Seven Stages to a Data-Centric Mindset

Analysts who work with customer data are often frustrated by the slow uptake in its usage. They see a ton of valuable insights in their work that go to waste. They’re frustrated that business partners aren’t lining up for as much of this insight as they can possibly consume. What’s going on?

Are analysts unjustifiably bullish about their content? Are business people just anti-data?

No! (at least most of the time)

People are creatures of habit, so most changes are not instantaneous. Adopting something new is a process, not an event. To understand how to encourage business people to use more data insights, it’s helpful look at their path to adoption. That’s why I created what I’m calling the “Seven Stages to a Data-Centric Mindset.”

7StagesOfDataCantricMindset

Here are some tactics that analysts can use with their business partners at different stages of building a data-centric mindset:

  • Stage 1: Resist: Try and understand the personal and professional goals of the individual business partners. Use that knowledge to discuss the value of the insights in terms of how it will help him/her achieve those SPECIFIC goals. As much as possible, use his/her language for metrics, measurement and objectives.
  • Stage 2: Consider: Show the business partner the data in different ways, trying to see how he/she may be able to use it. Do not assume that any existing reports or formats are the right ones. Look for what resonates with him/her and customize the data in those areas. Your effort in this stage is like helping someone find the right shoes in a shoe store. You’ll need to cater your pitch to tastes and desires that you may not have anticipated.
  • Stage 3: Request: Once the business partner is in this stage, you’re on the hook. You will need to quickly respond to their needs. They have interest in using the data, but can easily slip back if they feel as though you are unable to support their needs.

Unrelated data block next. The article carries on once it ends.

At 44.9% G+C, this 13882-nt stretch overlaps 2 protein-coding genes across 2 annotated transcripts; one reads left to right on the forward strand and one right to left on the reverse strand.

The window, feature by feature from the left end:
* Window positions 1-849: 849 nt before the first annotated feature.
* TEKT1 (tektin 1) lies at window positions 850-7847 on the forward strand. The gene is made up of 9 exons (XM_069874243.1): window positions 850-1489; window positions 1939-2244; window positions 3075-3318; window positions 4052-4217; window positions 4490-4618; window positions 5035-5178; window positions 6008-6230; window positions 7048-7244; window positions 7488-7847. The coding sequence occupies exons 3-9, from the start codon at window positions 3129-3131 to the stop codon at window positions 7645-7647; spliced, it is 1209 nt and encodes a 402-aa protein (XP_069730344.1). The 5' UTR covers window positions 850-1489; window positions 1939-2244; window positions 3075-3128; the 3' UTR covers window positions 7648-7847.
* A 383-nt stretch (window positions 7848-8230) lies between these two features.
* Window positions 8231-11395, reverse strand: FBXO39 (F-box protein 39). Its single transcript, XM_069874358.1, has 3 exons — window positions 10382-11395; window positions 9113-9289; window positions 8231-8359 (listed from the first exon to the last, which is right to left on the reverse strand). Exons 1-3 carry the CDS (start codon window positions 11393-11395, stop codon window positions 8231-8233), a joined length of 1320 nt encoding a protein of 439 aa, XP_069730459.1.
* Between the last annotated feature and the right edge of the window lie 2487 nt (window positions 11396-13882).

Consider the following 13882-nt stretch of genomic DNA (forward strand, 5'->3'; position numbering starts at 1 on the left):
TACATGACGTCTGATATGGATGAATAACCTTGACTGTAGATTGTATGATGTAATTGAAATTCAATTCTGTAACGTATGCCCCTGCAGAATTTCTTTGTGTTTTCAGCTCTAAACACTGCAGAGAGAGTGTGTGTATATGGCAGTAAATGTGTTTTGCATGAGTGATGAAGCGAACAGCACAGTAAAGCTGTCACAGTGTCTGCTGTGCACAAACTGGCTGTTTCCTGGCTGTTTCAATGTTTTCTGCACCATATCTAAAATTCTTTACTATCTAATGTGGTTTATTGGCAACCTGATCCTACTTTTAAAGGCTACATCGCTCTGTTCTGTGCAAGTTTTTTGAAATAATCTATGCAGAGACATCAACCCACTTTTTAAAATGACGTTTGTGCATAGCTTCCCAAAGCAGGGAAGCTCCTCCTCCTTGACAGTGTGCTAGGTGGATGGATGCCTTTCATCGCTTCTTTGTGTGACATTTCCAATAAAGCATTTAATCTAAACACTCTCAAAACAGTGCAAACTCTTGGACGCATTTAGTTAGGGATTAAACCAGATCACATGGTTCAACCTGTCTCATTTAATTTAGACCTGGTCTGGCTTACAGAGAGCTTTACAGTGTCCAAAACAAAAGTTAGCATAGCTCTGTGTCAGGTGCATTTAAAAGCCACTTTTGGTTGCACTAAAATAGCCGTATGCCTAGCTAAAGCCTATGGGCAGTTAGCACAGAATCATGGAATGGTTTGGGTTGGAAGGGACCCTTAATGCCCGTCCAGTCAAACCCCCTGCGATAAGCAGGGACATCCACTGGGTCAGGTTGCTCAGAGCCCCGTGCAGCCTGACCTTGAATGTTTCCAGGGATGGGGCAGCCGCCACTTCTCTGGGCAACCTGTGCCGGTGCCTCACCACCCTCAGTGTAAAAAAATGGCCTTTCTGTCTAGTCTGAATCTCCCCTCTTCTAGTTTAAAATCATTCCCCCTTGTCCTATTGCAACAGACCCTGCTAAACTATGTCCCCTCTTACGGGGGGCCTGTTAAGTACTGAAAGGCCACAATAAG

• Stage 4: Incorporate: Keep in touch with your business partners and look at how they are using the information. They may have some modifications that they need, but more importantly they will help you identify new ways that you can add value across the organization with your analysis.
  • Stage 5: Envision: This is an exciting stage as business partners are really using the data insights. But they may create demands that are beyond your current capabilities or resources. Make sure to be a part of this process, but also manage the expectations about what your group is able to provide. This is also a place where you might want the business partner to fund new development.
  • Stage 6: Demand: In this stage, business partners will likely need dedicated support as data insights are becoming a fundamental component of their operations. Make the case that they might need more headcount intheir organization to support this “great” increasing use of the insights.
  • Stage 7: Embrace. Yay! Your business partners have achieved the final stage of developing a data-centric mindset. Use them to help “sell” the value of using your insights across other parts of the business.

The bottom line: Help your business partners develop a customer-centric mindset

About Bruce Temkin, CCXP
I am a customer experience transformist, helping large organizations improve business results by changing how they deal with customers. As part of this focus, I examine strategy, culture, interaction design, customer service, branding and leadership practices. I am also a fanatical student of business, so this blog provides an outlet for sharing insights from my ongoing educational journey. Simply put, I am passionate about spotting emerging best practices and helping companies master them. And, as many people know, I love to speak about these topics in almost any forum. My “title” is Managing Partner of the Temkin Group, a customer experience research and consulting firm that helps organizations become more customer-centric. Our goal is simple: accelerate the path to delighting customers. I am also the co-founder and Emeritus Chair of the Customer Experience Professionals Association (CXPA.org), a non-profit organization dedicated to the success of CX professionals.

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